Herzog & de Meuron’s super inflated Elbphilharmonie in Hamburg may mark the end of the era of heroic public projects, but it does so in glorious style.
The Elbphilharmonie is almost certainly the – albeit much grander – apotheosis of Sharon’s aural and formal strategy, the gigantic last wave of grand project architecture in Hamburg, and possibly in Berlin and Stuttgart, where massive airport and transport hub projects have gone into fantastically expensive meltdown.
The recently bodged carapace of Jean Nouvel’s Philharmonie de Paris suggest that even France may have lost the ability to deliver heroic public projects successfully.
It has been said repeatedly by the German media, by architectural commentators and by Herzog himself the the delays in the project, which began in 2003, were to do with miscalculated costs and contractual vagaries.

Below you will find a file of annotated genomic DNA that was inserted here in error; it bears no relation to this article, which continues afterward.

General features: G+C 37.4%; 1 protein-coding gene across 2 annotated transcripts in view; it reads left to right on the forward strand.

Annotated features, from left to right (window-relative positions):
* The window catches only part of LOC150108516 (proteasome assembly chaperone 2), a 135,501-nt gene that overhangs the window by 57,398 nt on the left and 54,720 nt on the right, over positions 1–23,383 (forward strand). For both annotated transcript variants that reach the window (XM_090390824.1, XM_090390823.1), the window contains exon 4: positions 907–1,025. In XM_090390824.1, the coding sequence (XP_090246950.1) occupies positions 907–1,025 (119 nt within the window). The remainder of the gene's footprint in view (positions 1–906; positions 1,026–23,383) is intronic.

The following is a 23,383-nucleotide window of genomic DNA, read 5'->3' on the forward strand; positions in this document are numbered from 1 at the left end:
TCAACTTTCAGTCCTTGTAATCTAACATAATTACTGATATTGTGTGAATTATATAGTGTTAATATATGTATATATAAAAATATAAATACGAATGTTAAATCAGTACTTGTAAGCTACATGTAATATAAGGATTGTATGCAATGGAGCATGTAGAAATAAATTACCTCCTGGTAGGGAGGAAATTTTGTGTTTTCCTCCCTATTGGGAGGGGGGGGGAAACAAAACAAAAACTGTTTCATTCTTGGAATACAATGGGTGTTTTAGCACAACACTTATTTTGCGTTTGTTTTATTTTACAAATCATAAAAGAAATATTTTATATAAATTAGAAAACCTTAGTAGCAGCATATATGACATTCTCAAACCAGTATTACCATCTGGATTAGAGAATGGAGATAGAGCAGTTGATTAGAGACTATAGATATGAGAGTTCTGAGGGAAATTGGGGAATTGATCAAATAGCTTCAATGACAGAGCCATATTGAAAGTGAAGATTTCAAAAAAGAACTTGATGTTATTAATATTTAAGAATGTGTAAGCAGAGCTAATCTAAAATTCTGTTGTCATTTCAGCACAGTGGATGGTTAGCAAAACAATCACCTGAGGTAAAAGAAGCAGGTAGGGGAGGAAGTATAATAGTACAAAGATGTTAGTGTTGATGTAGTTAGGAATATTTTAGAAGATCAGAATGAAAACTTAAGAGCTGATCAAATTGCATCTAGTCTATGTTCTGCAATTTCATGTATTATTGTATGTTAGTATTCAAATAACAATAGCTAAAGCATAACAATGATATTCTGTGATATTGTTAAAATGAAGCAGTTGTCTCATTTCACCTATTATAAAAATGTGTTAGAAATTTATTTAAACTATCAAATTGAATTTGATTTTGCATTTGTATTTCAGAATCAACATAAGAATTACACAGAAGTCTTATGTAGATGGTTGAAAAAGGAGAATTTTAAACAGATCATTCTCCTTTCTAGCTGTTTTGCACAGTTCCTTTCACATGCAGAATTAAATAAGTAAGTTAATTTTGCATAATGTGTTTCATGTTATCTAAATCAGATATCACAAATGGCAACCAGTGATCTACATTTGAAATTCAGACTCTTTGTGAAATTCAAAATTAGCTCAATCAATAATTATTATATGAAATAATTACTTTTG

At an early stage, a ludicrously trivial figure of 77mill Euros was bruited. The cost was then revised upward to 241mill Euros and finally to 789million.
But this cost, release at an early stage, could have provoked a public rebellion in a famously democratic city that is the birthplace of Mendelssohn and Brahms, with a Staatsoper that dates from 1678.
The design the building and its vibe are the products of logically developed spatial and atmospheric strategies, in concert with a pursuit of exceptional material qualities.
The latter – especially the glazing and the ‘tuning fork’ fibreglass balcony apertures – express traces of Herzog & de Meuron’s design genetics: the 600 48mm thick concave and excite bulges of glass in the Elbphilharmonie’s facades recall both the twisted, light admitting copper strips on the surface of the practice’s 1994 fuck off Signal Box in Basel, and the bulging glass panels of the equally fuck off 2003 Prada building in Tokyo.
Having gained a 20th century architectural masterpiece, Hamburg now has a 21st century gem.